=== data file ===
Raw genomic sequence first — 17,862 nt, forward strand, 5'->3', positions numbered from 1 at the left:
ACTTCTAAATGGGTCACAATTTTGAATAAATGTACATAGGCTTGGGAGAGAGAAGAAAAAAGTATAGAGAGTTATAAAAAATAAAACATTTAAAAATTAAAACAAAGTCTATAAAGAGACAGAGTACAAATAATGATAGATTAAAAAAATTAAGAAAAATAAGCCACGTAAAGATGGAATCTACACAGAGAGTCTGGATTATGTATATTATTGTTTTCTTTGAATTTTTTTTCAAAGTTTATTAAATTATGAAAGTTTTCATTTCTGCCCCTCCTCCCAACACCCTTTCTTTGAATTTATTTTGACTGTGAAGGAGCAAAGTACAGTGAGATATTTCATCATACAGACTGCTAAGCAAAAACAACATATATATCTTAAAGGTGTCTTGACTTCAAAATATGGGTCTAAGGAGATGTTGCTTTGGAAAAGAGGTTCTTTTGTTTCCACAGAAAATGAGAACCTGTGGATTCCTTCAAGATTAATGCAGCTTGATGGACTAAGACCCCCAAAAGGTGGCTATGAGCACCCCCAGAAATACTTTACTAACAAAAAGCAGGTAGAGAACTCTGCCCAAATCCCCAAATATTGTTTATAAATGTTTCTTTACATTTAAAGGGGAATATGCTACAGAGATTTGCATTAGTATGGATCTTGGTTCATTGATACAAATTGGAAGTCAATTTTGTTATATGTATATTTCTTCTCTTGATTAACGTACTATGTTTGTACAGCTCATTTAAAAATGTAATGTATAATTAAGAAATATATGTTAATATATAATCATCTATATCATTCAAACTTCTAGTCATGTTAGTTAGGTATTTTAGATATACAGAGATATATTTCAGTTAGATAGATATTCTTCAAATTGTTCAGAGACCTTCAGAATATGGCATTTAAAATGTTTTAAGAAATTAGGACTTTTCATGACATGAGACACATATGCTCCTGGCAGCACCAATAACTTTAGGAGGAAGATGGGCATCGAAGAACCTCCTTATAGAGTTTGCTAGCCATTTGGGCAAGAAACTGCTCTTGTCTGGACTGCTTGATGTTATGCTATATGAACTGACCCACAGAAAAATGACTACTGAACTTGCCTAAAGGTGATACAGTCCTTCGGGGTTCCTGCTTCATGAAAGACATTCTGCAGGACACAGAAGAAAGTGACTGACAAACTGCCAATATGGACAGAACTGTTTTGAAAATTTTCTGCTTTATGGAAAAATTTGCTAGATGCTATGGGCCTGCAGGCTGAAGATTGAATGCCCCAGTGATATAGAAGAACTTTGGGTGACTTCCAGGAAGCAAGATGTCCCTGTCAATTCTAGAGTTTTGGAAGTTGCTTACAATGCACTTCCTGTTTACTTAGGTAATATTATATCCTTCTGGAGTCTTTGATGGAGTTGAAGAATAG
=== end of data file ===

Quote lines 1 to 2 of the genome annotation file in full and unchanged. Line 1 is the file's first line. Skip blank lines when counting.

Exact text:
Raw genomic sequence first — 17,862 nt, forward strand, 5'->3', positions numbered from 1 at the left:
ACTTCTAAATGGGTCACAATTTTGAATAAATGTACATAGGCTTGGGAGAGAGAAGAAAAAAGTATAGAGAGTTATAAAAAATAAAACATTTAAAAATTAAAACAAAGTCTATAAAGAGACAGAGTACAAATAATGATAGATTAAAAAAATTAAGAAAAATAAGCCACGTAAAGATGGAATCTACACAGAGAGTCTGGATTATGTATATTATTGTTTTCTTTGAATTTTTTTTCAAAGTTTATTAAATTATGAAAGTTTTCATTTCTGCCCCTCCTCCCAACACCCTTTCTTTGAATTTATTTTGACTGTGAAGGAGCAAAGTACAGTGAGATATTTCATCATACAGACTGCTAAGCAAAAACAACATATATATCTTAAAGGTGTCTTGACTTCAAAATATGGGTCTAAGGAGATGTTGCTTTGGAAAAGAGGTTCTTTTGTTTCCACAGAAAATGAGAACCTGTGGATTCCTTCAAGATTAATGCAGCTTGATGGACTAAGACCCCCAAAAGGTGGCTATGAGCACCCCCAGAAATACTTTACTAACAAAAAGCAGGTAGAGAACTCTGCCCAAATCCCCAAATATTGTTTATAAATGTTTCTTTACATTTAAAGGGGAATATGCTACAGAGATTTGCATTAGTATGGATCTTGGTTCATTGATACAAATTGGAAGTCAATTTTGTTATATGTATATTTCTTCTCTTGATTAACGTACTATGTTTGTACAGCTCATTTAAAAATGTAATGTATAATTAAGAAATATATGTTAATATATAATCATCTATATCATTCAAACTTCTAGTCATGTTAGTTAGGTATTTTAGATATACAGAGATATATTTCAGTTAGATAGATATTCTTCAAATTGTTCAGAGACCTTCAGAATATGGCATTTAAAATGTTTTAAGAAATTAGGACTTTTCATGACATGAGACACATATGCTCCTGGCAGCACCAATAACTTTAGGAGGAAGATGGGCATCGAAGAACCTCCTTATAGAGTTTGCTAGCCATTTGGGCAAGAAACTGCTCTTGTCTGGACTGCTTGATGTTATGCTATATGAACTGACCCACAGAAAAATGACTACTGAACTTGCCTAAAGGTGATACAGTCCTTCGGGGTTCCTGCTTCATGAAAGACATTCTGCAGGACACAGAAGAAAGTGACTGACAAACTGCCAATATGGACAGAACTGTTTTGAAAATTTTCTGCTTTATGGAAAAATTTGCTAGATGCTATGGGCCTGCAGGCTGAAGATTGAATGCCCCAGTGATATAGAAGAACTTTGGGTGACTTCCAGGAAGCAAGATGTCCCTGTCAATTCTAGAGTTTTGGAAGTTGCTTACAATGCACTTCCTGTTTACTTAGGTAATATTATATCCTTCTGGAGTCTTTGATGGAGTTGAAGAATAG